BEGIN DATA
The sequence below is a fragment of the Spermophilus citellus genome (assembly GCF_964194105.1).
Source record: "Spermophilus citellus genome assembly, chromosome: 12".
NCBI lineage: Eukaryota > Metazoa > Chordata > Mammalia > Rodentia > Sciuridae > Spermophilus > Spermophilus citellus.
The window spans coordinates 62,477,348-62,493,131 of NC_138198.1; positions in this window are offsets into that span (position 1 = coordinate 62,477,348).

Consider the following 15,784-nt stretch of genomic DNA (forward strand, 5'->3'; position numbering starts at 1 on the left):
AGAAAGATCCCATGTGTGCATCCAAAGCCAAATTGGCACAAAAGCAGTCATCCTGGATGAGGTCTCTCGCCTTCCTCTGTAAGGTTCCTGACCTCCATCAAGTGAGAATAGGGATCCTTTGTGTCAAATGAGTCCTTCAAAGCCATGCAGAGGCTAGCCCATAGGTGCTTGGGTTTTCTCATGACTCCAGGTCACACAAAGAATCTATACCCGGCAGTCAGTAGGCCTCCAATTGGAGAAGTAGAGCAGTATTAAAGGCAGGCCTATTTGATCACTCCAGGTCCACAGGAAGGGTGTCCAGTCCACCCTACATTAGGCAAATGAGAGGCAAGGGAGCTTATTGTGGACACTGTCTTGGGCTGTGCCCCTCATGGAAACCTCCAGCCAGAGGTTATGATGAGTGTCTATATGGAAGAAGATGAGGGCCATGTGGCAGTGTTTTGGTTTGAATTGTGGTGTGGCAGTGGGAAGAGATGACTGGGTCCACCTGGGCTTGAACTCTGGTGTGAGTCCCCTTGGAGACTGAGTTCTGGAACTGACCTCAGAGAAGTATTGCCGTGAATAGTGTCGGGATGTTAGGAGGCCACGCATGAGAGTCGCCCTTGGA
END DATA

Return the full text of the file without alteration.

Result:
The sequence below is a fragment of the Spermophilus citellus genome (assembly GCF_964194105.1).
Source record: "Spermophilus citellus genome assembly, chromosome: 12".
NCBI lineage: Eukaryota > Metazoa > Chordata > Mammalia > Rodentia > Sciuridae > Spermophilus > Spermophilus citellus.
The window spans coordinates 62,477,348-62,493,131 of NC_138198.1; positions in this window are offsets into that span (position 1 = coordinate 62,477,348).

Consider the following 15,784-nt stretch of genomic DNA (forward strand, 5'->3'; position numbering starts at 1 on the left):
AGAAAGATCCCATGTGTGCATCCAAAGCCAAATTGGCACAAAAGCAGTCATCCTGGATGAGGTCTCTCGCCTTCCTCTGTAAGGTTCCTGACCTCCATCAAGTGAGAATAGGGATCCTTTGTGTCAAATGAGTCCTTCAAAGCCATGCAGAGGCTAGCCCATAGGTGCTTGGGTTTTCTCATGACTCCAGGTCACACAAAGAATCTATACCCGGCAGTCAGTAGGCCTCCAATTGGAGAAGTAGAGCAGTATTAAAGGCAGGCCTATTTGATCACTCCAGGTCCACAGGAAGGGTGTCCAGTCCACCCTACATTAGGCAAATGAGAGGCAAGGGAGCTTATTGTGGACACTGTCTTGGGCTGTGCCCCTCATGGAAACCTCCAGCCAGAGGTTATGATGAGTGTCTATATGGAAGAAGATGAGGGCCATGTGGCAGTGTTTTGGTTTGAATTGTGGTGTGGCAGTGGGAAGAGATGACTGGGTCCACCTGGGCTTGAACTCTGGTGTGAGTCCCCTTGGAGACTGAGTTCTGGAACTGACCTCAGAGAAGTATTGCCGTGAATAGTGTCGGGATGTTAGGAGGCCACGCATGAGAGTCGCCCTTGGA